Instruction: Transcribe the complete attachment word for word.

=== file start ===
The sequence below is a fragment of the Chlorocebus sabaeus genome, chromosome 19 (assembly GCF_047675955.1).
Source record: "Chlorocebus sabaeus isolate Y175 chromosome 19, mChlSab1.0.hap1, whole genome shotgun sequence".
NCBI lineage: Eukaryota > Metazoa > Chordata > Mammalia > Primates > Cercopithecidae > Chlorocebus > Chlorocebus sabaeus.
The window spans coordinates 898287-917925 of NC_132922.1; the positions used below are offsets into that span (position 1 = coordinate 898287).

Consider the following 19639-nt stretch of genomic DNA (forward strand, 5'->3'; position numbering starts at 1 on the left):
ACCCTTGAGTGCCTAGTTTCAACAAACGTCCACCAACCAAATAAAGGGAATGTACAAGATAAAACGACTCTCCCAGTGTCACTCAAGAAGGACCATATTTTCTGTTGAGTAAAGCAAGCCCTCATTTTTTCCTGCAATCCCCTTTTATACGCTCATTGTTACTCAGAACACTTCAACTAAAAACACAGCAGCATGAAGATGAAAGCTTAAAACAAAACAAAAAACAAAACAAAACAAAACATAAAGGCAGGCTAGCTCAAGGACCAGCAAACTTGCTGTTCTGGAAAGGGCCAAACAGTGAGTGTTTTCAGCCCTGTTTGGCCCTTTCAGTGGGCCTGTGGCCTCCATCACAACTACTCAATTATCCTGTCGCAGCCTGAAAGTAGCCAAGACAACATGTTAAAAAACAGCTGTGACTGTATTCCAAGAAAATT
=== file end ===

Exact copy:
The sequence below is a fragment of the Chlorocebus sabaeus genome, chromosome 19 (assembly GCF_047675955.1).
Source record: "Chlorocebus sabaeus isolate Y175 chromosome 19, mChlSab1.0.hap1, whole genome shotgun sequence".
NCBI lineage: Eukaryota > Metazoa > Chordata > Mammalia > Primates > Cercopithecidae > Chlorocebus > Chlorocebus sabaeus.
The window spans coordinates 898287-917925 of NC_132922.1; the positions used below are offsets into that span (position 1 = coordinate 898287).

Consider the following 19639-nt stretch of genomic DNA (forward strand, 5'->3'; position numbering starts at 1 on the left):
ACCCTTGAGTGCCTAGTTTCAACAAACGTCCACCAACCAAATAAAGGGAATGTACAAGATAAAACGACTCTCCCAGTGTCACTCAAGAAGGACCATATTTTCTGTTGAGTAAAGCAAGCCCTCATTTTTTCCTGCAATCCCCTTTTATACGCTCATTGTTACTCAGAACACTTCAACTAAAAACACAGCAGCATGAAGATGAAAGCTTAAAACAAAACAAAAAACAAAACAAAACAAAACATAAAGGCAGGCTAGCTCAAGGACCAGCAAACTTGCTGTTCTGGAAAGGGCCAAACAGTGAGTGTTTTCAGCCCTGTTTGGCCCTTTCAGTGGGCCTGTGGCCTCCATCACAACTACTCAATTATCCTGTCGCAGCCTGAAAGTAGCCAAGACAACATGTTAAAAAACAGCTGTGACTGTATTCCAAGAAAATT